This parable helps us see how God is gracious in seeking us and delighted to find and help us. On our own we dash into destruction and are best served when we stop and realize our condition.

6 And when he cometh home, he calleth together his friends and neighbours, saying unto them, Rejoice with me; for I have found my sheep which was lost.

We know this is our nature with animals that depend on us, so we can see this is God's nature. He is not the pagan god of wrath and appeasement, that we must pay and satisfy to reduce His rather. This is the true God who is revealed by the Holy Spirit and represented and taught by God Incarnate.

7 I say unto you, that likewise joy shall be in heaven over one sinner that repenteth, more than over ninety and nine just persons, which need no repentance. 

The last verse is a humorous climax to the parable, because the Pharisees do not generate joy in heaven - happy as they are in their pen at home. "We have have been in this pen for five generations!"

21. Therefore, when you feel your sins gnawing at you, and feel your heart trembling and agitated, place yourself beside the publicans where they are standing. These are the very ones who shall receive the Gospel. Do so joyously, and say: “Oh, God! it is thy word that says there shall be joy in heaven over one sinner that repenteth, more than over ninety and nine righteous persons, who need no repentance, and that all the righteous and angels are to interpose and cover up sins. Now, Oh, God! I have come to this that I feel my sins. I am already judged. I need but the one Shepherd who seeketh me; and I will therefore freely venture on thy Gospel.”

22. It is thus that you come to God. You are already the sheep placed upon his shoulders. You have found the Shepherd. You are the piece of silver in the hand. You are the one over whom is joy in heaven in the presence of all the angels. We are not to worry, if we do not experience or feel this at once. Sin will daily decrease, and its sting will drive you to seek God. You must struggle against this feeling by faith, and say: “Oh, God! I know thou hast said this, and I lean upon thy Word. I am the sheep and the piece of silver; thou the shepherd and the woman.”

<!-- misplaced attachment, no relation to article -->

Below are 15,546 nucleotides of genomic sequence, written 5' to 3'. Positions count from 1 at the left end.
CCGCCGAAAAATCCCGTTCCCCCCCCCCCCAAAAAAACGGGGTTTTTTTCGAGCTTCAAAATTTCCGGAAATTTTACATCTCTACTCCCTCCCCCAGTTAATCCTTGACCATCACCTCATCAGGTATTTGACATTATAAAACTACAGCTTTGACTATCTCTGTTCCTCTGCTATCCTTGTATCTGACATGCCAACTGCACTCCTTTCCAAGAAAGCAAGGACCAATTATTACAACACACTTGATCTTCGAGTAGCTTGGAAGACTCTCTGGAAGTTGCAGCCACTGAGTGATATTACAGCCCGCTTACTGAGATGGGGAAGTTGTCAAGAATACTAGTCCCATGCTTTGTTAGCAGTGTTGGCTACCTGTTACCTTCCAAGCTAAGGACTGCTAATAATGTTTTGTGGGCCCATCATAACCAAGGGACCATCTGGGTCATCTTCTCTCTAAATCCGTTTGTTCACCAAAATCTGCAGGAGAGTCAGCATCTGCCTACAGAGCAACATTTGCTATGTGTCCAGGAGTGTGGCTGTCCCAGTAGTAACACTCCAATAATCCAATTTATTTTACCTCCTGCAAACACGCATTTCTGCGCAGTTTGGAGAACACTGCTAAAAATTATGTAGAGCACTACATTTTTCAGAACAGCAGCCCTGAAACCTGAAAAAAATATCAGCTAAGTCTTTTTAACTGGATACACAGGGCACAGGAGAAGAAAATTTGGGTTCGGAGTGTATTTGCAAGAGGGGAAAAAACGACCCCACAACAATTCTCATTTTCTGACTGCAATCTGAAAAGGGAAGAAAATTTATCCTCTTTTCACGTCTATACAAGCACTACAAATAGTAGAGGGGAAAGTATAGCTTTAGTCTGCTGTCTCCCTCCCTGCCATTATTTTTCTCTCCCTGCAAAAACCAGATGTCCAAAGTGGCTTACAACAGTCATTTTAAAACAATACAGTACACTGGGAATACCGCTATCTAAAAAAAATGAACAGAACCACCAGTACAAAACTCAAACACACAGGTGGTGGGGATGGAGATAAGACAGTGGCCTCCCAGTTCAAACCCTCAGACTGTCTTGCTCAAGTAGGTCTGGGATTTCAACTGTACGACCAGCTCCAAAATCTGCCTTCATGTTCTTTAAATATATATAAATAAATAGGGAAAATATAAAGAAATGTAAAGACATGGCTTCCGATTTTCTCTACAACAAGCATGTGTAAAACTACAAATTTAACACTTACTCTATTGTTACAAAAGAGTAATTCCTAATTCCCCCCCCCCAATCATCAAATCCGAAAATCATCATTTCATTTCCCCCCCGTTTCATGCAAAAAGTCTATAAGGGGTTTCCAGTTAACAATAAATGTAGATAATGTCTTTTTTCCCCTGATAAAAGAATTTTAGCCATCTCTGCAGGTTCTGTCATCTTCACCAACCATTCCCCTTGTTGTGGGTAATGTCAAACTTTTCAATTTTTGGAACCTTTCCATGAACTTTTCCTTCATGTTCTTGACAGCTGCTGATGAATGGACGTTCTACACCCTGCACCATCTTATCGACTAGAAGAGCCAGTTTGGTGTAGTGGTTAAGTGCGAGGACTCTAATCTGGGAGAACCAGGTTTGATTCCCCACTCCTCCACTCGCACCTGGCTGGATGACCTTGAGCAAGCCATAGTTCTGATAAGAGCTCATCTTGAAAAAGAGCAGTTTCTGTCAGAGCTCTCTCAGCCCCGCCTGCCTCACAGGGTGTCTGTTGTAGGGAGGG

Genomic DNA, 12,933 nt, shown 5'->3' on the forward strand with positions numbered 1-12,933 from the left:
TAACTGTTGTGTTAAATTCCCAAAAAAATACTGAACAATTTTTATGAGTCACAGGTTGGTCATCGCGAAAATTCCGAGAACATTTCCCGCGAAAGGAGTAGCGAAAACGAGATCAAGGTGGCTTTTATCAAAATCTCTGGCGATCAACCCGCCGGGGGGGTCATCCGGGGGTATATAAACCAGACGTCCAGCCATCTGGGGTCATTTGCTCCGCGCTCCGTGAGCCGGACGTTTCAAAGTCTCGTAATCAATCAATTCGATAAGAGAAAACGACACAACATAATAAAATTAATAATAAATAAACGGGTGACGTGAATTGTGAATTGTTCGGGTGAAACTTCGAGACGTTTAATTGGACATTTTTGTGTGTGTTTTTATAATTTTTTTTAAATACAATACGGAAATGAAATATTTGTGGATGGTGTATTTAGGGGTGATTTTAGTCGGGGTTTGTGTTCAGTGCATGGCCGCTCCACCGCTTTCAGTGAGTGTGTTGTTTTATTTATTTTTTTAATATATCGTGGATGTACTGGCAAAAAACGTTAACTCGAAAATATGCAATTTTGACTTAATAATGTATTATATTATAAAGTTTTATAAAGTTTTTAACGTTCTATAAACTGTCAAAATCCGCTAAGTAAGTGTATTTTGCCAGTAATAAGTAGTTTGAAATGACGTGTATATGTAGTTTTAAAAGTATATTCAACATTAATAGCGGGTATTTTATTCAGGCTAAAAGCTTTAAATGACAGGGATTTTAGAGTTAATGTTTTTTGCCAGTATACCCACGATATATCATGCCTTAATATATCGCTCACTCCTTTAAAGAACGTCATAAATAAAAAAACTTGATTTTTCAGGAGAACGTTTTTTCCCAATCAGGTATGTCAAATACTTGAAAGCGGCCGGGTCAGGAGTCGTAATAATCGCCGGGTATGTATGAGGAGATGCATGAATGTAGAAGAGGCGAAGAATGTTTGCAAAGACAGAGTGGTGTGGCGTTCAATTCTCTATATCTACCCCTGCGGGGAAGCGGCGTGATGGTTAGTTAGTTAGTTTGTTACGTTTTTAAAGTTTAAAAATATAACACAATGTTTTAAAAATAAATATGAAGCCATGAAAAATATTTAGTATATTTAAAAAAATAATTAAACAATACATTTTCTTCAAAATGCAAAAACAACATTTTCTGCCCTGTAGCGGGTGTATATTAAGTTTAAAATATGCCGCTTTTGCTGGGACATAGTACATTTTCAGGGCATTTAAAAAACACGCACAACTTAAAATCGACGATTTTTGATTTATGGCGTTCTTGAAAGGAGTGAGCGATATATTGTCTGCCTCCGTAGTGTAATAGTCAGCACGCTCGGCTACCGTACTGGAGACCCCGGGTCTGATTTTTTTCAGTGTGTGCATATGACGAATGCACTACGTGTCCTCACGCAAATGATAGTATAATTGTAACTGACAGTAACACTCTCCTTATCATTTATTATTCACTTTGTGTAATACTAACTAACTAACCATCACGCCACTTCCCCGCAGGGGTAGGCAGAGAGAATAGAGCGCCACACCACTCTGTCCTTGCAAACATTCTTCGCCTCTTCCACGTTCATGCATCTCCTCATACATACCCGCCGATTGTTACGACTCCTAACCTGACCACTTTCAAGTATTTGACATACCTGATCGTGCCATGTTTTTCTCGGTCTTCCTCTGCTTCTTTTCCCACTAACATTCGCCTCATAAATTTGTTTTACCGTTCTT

Third Sunday after Trinity Quotations
                                            
"If the question is put, 'Why did God ordain so many means of grace when one suffices to confer upon the sinner His grace and forgiveness?' we quote the reply of Luther who writes (Smalcald Articles, IV:  'The Gospel not merely in one way gives us counsel and aid against sin, for God is superabundantly rich in His grace.  First through the spoken Word, by which the forgiveness of sins is preached in the whole world, which is the peculiar office of the Gospel. Secondly through Baptism.  Thirdly through the holy Sacrament of the Altar. Fourthly through the power of the keys and also through the mutual conversation and consolation of brethren, Matthew 18:20.'"        
          John Theodore Mueller, Christian Dogmatics, A Handbook of Doctrinal Theology, 1934, p. 447. SA, IV, Concordia Triglotta, p. 491. Matthew 18:20.        

"We further believe that in this Christian Church we have forgiveness of sin, which is wrought through the holy Sacraments and Absolution, moreover, through all manner of consolatory promises of the entire Gospel.  Therefore, whatever is to be preached, concerning the Sacraments belongs here, and in short, the whole Gospel and all the offices of Christianity, which also must be preached and taught without ceasing.  For although the grace of God is secured through Christ, and sanctification is wrought by the Holy Ghost through the Word of God in the unity of the Christian Church, yet on account of our flesh which we bear about with us we are never without sin."
          The Large Catechism, The Creed, Article III, #54, Concordia Triglotta, St. Louis:  Concordia Publishing House, 1921, p. 693. Tappert, p. 417.          

"The second argument is that 'God desires all men to be saved' (1 Timothy 2:4), and He gave His Son for us men and created man for eternal life. Likewise:  All things exist for man, and he himself exists for God that he may enjoy Him, etc.  These points and others like them can be refuted as easily as the first one.  For these verses must always be understood as pertaining to the elect only, as the apostle says in 2 Timothy 2:10 'everything for the sake of the elect.'  For in an absolute sense Christ did not die for all, because He says: 'This is My blood which is poured out for you' and 'for many'‑‑He does not say:  for all‑‑'for the forgiveness of sins.' (Mark 14:24; Matthew 26:28)
          Martin Luther, Luther's Works, 25  p. 375.  

"No more splendid work exists than receiving and hearing the Word of God." 
          What Luther Says, An Anthology, 3 vols., ed., Ewald Plass, St. Louis:  Concordia Publishing House, 1959, I,  p. 302. Luke 10:38.